As many as 28 countries of the European Union (EU) as well as New Zealand and Canada have taken an initiative recently to ban single-use polythene bags in their territories. Some countries like Luxemburg and Denmark have already imposed taxes on these bags. There is a demand for non-plastic bags worth Tk 47.5 billion in the EU alone. When these bans come into force, jute bags can replace plastic bags in these countries as a cheap and environment-friendly alternative. According to the international think-tank 'Research and Marketing', the global market for jute bags till 2018 was US$ 1.80 billion, which is expected to rise to US$ 3.10 billion by 2024. Apart from bags, the use of jute goods is increasing in other areas as well. The five leading producers of luxury vehicles in the world have announced that jute would be applied in manufacturing a substantial part of their internal structures. Jute sticks have also emerged as a new commodity in the international market in recent times. Charcoal produced from jute sticks is being used both as fuel and photocopier ink. Besides, application of jute goods is on the rise in gardening and household chores.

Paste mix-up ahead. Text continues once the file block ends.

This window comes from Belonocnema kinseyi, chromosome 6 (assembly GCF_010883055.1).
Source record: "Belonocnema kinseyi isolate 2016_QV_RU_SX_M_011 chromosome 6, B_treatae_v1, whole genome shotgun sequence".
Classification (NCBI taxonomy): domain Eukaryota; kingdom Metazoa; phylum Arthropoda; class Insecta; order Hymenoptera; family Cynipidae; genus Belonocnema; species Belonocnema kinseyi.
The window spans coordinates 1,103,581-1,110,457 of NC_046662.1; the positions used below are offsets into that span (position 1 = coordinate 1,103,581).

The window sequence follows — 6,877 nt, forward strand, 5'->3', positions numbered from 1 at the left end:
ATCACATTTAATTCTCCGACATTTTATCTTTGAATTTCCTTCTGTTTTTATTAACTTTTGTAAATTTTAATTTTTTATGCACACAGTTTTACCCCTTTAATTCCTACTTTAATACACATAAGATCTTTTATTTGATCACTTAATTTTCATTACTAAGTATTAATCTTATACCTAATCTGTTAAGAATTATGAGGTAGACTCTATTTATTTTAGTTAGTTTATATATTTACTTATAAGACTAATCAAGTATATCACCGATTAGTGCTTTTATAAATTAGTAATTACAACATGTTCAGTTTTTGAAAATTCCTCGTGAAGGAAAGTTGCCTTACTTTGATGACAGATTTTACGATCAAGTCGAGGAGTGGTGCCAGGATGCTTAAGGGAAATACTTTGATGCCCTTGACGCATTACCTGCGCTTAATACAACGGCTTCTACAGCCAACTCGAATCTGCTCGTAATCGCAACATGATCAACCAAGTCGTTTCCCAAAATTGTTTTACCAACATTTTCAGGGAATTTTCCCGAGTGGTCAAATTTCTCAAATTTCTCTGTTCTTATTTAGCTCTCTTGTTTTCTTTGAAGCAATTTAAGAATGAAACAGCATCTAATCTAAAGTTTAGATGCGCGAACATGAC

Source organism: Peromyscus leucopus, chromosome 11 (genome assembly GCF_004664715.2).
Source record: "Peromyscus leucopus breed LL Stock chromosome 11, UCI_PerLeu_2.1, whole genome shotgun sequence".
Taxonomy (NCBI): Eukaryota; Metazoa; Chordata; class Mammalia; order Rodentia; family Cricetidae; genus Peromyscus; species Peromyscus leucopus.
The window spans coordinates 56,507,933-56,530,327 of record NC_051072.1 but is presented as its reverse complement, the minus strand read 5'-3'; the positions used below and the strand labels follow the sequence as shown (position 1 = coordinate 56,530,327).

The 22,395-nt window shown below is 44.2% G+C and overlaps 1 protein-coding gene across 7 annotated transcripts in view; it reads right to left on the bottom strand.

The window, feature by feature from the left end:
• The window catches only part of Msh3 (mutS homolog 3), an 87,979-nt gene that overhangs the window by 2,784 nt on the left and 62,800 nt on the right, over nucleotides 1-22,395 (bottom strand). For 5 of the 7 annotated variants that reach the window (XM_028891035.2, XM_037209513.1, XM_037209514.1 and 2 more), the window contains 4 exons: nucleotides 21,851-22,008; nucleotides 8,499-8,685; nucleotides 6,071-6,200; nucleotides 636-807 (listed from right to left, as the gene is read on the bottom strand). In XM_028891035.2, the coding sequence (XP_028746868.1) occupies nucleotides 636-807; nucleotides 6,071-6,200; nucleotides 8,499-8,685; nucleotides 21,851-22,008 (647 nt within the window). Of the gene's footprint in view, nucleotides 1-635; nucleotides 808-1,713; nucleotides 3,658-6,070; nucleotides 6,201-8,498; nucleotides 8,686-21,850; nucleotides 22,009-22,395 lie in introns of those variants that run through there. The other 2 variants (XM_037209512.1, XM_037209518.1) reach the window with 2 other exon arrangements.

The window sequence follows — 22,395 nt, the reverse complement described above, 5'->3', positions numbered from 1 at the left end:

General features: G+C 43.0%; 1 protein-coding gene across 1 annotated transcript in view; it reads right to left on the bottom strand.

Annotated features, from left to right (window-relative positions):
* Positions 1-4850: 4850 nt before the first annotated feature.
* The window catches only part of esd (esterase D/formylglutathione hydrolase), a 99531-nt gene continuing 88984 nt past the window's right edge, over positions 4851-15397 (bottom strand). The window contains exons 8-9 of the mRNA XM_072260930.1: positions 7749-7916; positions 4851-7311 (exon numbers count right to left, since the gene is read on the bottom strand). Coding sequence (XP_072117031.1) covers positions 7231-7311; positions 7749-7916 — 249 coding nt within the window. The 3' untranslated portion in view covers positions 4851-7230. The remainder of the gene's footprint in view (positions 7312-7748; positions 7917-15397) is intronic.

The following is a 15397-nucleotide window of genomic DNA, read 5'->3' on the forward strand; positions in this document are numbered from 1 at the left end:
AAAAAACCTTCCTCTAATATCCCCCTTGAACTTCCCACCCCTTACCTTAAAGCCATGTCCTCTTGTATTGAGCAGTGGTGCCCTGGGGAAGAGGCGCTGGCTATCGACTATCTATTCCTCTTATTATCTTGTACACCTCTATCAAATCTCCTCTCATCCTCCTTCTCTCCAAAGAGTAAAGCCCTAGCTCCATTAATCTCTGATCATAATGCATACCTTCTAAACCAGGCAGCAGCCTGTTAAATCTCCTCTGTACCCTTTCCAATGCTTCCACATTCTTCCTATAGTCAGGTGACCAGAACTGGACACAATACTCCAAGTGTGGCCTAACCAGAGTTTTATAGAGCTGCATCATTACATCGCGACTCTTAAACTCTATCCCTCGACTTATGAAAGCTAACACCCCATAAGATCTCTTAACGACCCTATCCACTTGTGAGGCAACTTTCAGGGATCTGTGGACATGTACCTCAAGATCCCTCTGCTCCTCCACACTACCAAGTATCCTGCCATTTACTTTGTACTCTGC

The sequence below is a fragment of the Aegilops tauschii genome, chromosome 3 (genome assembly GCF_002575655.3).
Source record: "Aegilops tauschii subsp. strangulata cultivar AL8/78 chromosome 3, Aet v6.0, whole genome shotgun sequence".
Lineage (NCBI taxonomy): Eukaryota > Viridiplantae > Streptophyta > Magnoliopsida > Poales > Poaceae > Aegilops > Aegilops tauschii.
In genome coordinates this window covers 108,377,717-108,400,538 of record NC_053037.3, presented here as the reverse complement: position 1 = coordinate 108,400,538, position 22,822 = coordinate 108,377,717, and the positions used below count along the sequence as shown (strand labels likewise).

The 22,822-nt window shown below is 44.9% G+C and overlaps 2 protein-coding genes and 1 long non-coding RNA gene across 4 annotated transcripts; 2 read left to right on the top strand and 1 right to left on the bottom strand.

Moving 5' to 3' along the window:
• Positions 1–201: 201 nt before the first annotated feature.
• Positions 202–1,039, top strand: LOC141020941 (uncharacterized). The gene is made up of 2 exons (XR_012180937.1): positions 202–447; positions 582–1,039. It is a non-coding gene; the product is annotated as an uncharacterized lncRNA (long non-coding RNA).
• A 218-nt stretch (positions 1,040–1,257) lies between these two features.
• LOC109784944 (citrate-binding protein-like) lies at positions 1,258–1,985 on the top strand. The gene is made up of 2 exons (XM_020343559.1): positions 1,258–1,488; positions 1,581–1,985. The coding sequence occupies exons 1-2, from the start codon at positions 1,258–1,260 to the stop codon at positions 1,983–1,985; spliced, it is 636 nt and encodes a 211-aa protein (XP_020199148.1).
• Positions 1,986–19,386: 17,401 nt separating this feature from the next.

In the above backdrop, the labour-intensive jute sector of Bangladesh holds a huge potential for the future. About half the raw-jute produced in Bangladesh is used by the existing 148 jute mills of the country. After India, Bangladesh is globally the second-largest producer of jute as well as a leading exporter in the world. More than 96 per cent of global jute production is concentrated in India and Bangladesh. The area under jute harvest in Bangladesh was 651 thousand hectares during 2018-19, as against around 800 thousand hectares in India, with the former having higher yields and better-quality jute.
In fact, Bangladesh is a bigger player than India in the jute export market. The former exports 60 per cent of its jute products, while India exports only 10 to 12 per cent of its output. Jute and jute products accounted for over 3.0 per cent of all exports in Bangladesh during 2017-18 (Bangladesh Economic Survey 2019). Export of jute products from Bangladesh stood at US$ 794 million in 2016-17 and US$ 633 million in 2017-18. But export of jute-cum-jute goods decreased by 20.41 per cent from US$ 1020 million in 2017-18 to US$ 816.20 million during 2018-19. However, low value added and traditional products accounted for around 98 per cent and the diversified jute commodities constituted only about 2.0 per cent of jute sector exports. The private sector contributed about 80 per cent of the export volume.